I am a long time skeptic when it comes to blacklists and other forms of signature based detection mechanisms. The information security industry has also declared the signature based anti-virus approach dead several times during the past 10 years. Yet, we still rely on anti-virus signatures, IDS rules, IP blacklists, malware domain lists, YARA rules etc. to detect malware infections and other forms of intrusions in our networks.
What can I say; the world is truly upside down...
Know your Network
I would like to share this blog post, which was first published on www.netresec.com to briefly describe an effective blacklist-free approach for detecting malware and intrusions just by analyzing network traffic. My approach relies on a combination of whitelisting and common sense anomaly detection (i.e. not the academic statistical anomaly detection algorithms that never seem to work in reality). I also encourage CERT/CSIRT/SOC/SecOps units to practice Sun Tzu's old ”know yourself”, or rather ”know your systems and networks” approach.
The outdated approach of signature based detection systems puts a high administrative burden on IT and security operations today, since we need to keep all our signature databases up to date, both when it comes to end point AV signatures as well as IDS rules and other signature based detection methods and threat feeds. Many organizations probably spend more time and money on updating all these blacklists and signature databases than actually investigating the security alerts these detection systems generate.
My method doesn't rely on any dark magic, it is actually just a simple Rinse-Repeat approach built on the following steps:
- Look at the network traffic
- Define what's normal (white list)
- Remove the normal
- Go back to number 1...Rinse and Repeat
After looping through these steps a few times you'll be left with some odd network traffic, which will have a high ratio of maliciousness. The key here is, of course, to know what traffic to classify as ”normal”. This is where ”know your systems and networks” comes in.
What Traffic is Normal?
I recently realized that Mike Poor seems to be thinking along the same lines, when I read his foreword to Chris Sanders' and Jason Smith's Applied NSM:
The next time you are at your console, review some logs. You might think... "I don't know what to look for". Start with what you know, understand, and don't care about. Discard those. Everything else is of interest.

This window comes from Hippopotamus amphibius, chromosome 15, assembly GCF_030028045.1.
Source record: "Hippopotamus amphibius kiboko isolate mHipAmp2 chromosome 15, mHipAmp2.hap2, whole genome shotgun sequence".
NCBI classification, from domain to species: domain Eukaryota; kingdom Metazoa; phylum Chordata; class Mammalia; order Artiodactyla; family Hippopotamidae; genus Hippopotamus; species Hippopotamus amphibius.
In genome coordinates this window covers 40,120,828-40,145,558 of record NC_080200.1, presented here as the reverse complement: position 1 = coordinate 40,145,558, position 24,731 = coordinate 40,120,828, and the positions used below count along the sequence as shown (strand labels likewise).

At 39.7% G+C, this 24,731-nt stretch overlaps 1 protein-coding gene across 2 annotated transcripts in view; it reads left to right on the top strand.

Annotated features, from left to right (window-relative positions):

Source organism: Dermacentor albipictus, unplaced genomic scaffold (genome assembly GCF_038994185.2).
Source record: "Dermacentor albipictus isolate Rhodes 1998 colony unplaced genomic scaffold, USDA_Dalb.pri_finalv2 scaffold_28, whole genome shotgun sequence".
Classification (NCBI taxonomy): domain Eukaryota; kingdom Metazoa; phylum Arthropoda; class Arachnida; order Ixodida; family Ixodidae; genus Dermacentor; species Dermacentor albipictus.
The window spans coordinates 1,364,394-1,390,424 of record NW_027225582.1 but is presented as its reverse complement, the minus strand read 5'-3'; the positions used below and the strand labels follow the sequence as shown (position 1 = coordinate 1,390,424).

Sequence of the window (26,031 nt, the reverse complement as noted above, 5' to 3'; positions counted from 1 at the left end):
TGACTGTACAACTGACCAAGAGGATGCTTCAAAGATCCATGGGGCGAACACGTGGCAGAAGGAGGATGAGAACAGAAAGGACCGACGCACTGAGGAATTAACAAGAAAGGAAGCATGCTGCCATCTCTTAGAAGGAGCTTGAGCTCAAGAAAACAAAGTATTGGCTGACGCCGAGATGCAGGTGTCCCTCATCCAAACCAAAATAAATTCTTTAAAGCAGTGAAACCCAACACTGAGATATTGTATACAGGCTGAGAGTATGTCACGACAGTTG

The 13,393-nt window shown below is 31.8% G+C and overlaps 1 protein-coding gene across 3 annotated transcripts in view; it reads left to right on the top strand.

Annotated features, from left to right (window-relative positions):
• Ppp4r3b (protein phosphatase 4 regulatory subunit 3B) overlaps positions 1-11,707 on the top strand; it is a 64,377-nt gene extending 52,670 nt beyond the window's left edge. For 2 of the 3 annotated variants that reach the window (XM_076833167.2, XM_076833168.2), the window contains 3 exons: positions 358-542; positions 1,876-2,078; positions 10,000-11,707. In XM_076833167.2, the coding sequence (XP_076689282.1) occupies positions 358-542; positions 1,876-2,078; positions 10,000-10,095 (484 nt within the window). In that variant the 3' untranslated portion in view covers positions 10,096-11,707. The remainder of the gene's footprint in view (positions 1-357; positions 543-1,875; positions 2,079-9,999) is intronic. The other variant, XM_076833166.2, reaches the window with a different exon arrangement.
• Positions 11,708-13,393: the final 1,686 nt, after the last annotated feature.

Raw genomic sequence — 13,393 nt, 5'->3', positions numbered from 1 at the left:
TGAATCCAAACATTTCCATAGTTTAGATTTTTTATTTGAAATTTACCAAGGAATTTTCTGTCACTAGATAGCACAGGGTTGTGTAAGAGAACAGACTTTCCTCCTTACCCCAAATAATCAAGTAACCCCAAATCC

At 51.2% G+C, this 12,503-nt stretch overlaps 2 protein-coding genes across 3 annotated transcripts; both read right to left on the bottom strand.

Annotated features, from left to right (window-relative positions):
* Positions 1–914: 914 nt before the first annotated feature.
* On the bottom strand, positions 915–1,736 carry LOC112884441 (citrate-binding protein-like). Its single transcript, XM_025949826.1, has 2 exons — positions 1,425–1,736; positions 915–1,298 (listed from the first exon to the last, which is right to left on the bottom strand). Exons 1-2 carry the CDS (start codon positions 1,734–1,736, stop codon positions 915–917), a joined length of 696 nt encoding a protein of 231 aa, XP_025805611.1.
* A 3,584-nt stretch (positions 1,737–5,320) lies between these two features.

Following Mike's advice we might, for example, define “normal” traffic as:
- HTTP(S) traffic to popular web servers on the Internet on standard ports (TCP 80 and 443).
- SMB traffic between client networks and file servers.
- DNS queries from clients to your name server on UDP 53, where the servers successfully answers with an A, AAAA, CNAME, MX, NS or SOA record.
- ...any other traffic which is normal in your organization.
Whitelisting IP ranges belonging to Google, Facebook, Microsoft and Akamai as ”popular web servers” will reduce the dataset a great deal, but that's far from enough. One approach we use is to perform DNS whitelisting by classifying all servers with a domain name listed in Alexa's Top 1 Million list as ”popular”.
You might argue that such a method just replaces the old blacklist-updating-problem with a new whitelist-updating-problem. Well yes, you are right to some extent, but the good part is that the whitelist changes very little over time compared to a blacklist. So you don't need to update very often. Another great benefit is that the whitelist/rinse-repeat approach also enables detection of 0-day exploits and C2 traffic of unknown malware, since we aren't looking for known badness – just odd traffic.
Hunting with Rinse-Repeat
Mike Poor isn't the only well merited incident handler who seems to have adopted a strategy similar to the Rinse-Repeat method; Richard Bejtlich (former US Air Force CERT and GECIRT member) reveal some valuable insight in his book “The Practice of Network Security Monitoring”:
I often use Argus with Racluster to quickly search a large collection of session data via the command line, especially for unexpected entries. Rather than searching for specific data, I tell Argus what to omit, and then I review what’s left.
In his book Richard also mentions that he uses a similar methodology when going on “hunting trips” (i.e. actively looking for intrusions without having received an IDS alert):
Sometimes I hunt for traffic by telling Wireshark what to ignore so that I can examine what’s left behind. I start with a simple filter, review the results, add another filter, review the results, and so on until I’m left with a small amount of traffic to analyze.
I personally find Rinse-Repeat Intrusion Detection ideal for hunting, especially in situations where you are provided with a big PCAP dataset to answer the classic question “Have we been hacked?”. However, unfortunately the “blacklist mentality” is so conditioned among incident responders that they often choose to crunch these datasets through blacklists and signature databases in order to then review thousands of alerts, which are full of false positives. In most situations such approaches are just a huge waste of time and computing power, and I'm hoping to see a change in the incident responders' mindsets in the future.
I teach this “rinse-repeat” intrusion detection method in Netresec's Network Forensics Training. In this class students get hands-on experience with a dataset of 3.5 GB / 40.000 flows, which is then reduced to just a fraction through a few iterations in the rinse-repeat loop. The remaining part of the PCAP dataset has a very high ratio of hacking attacks as well as command-and-control traffic from RAT's, backdoors and botnets.
Download the guide, Optimizing Network Design in Security Projects, for best practice on proteching your company's assets through security network design.